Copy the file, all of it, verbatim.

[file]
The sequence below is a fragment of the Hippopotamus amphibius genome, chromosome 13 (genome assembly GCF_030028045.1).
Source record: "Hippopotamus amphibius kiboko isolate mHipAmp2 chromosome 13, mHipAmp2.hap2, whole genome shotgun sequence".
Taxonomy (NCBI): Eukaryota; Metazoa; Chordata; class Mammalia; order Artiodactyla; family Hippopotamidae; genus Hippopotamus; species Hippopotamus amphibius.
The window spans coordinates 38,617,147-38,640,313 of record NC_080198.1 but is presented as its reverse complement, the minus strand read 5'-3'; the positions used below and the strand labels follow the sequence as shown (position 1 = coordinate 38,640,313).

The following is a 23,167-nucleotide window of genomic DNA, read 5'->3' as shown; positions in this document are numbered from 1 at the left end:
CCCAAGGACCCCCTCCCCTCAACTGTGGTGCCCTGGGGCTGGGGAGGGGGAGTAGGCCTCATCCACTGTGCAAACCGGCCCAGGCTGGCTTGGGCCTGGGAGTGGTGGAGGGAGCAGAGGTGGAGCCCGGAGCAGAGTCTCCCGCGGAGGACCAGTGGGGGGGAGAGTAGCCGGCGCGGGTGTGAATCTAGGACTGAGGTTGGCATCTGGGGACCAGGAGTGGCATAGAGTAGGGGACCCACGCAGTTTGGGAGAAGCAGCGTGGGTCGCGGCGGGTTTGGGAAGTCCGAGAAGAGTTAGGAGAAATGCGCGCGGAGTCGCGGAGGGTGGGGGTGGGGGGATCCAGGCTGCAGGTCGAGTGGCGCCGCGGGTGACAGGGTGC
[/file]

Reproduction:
The sequence below is a fragment of the Hippopotamus amphibius genome, chromosome 13 (genome assembly GCF_030028045.1).
Source record: "Hippopotamus amphibius kiboko isolate mHipAmp2 chromosome 13, mHipAmp2.hap2, whole genome shotgun sequence".
Taxonomy (NCBI): Eukaryota; Metazoa; Chordata; class Mammalia; order Artiodactyla; family Hippopotamidae; genus Hippopotamus; species Hippopotamus amphibius.
The window spans coordinates 38,617,147-38,640,313 of record NC_080198.1 but is presented as its reverse complement, the minus strand read 5'-3'; the positions used below and the strand labels follow the sequence as shown (position 1 = coordinate 38,640,313).

The following is a 23,167-nucleotide window of genomic DNA, read 5'->3' as shown; positions in this document are numbered from 1 at the left end:
CCCAAGGACCCCCTCCCCTCAACTGTGGTGCCCTGGGGCTGGGGAGGGGGAGTAGGCCTCATCCACTGTGCAAACCGGCCCAGGCTGGCTTGGGCCTGGGAGTGGTGGAGGGAGCAGAGGTGGAGCCCGGAGCAGAGTCTCCCGCGGAGGACCAGTGGGGGGGAGAGTAGCCGGCGCGGGTGTGAATCTAGGACTGAGGTTGGCATCTGGGGACCAGGAGTGGCATAGAGTAGGGGACCCACGCAGTTTGGGAGAAGCAGCGTGGGTCGCGGCGGGTTTGGGAAGTCCGAGAAGAGTTAGGAGAAATGCGCGCGGAGTCGCGGAGGGTGGGGGTGGGGGGATCCAGGCTGCAGGTCGAGTGGCGCCGCGGGTGACAGGGTGC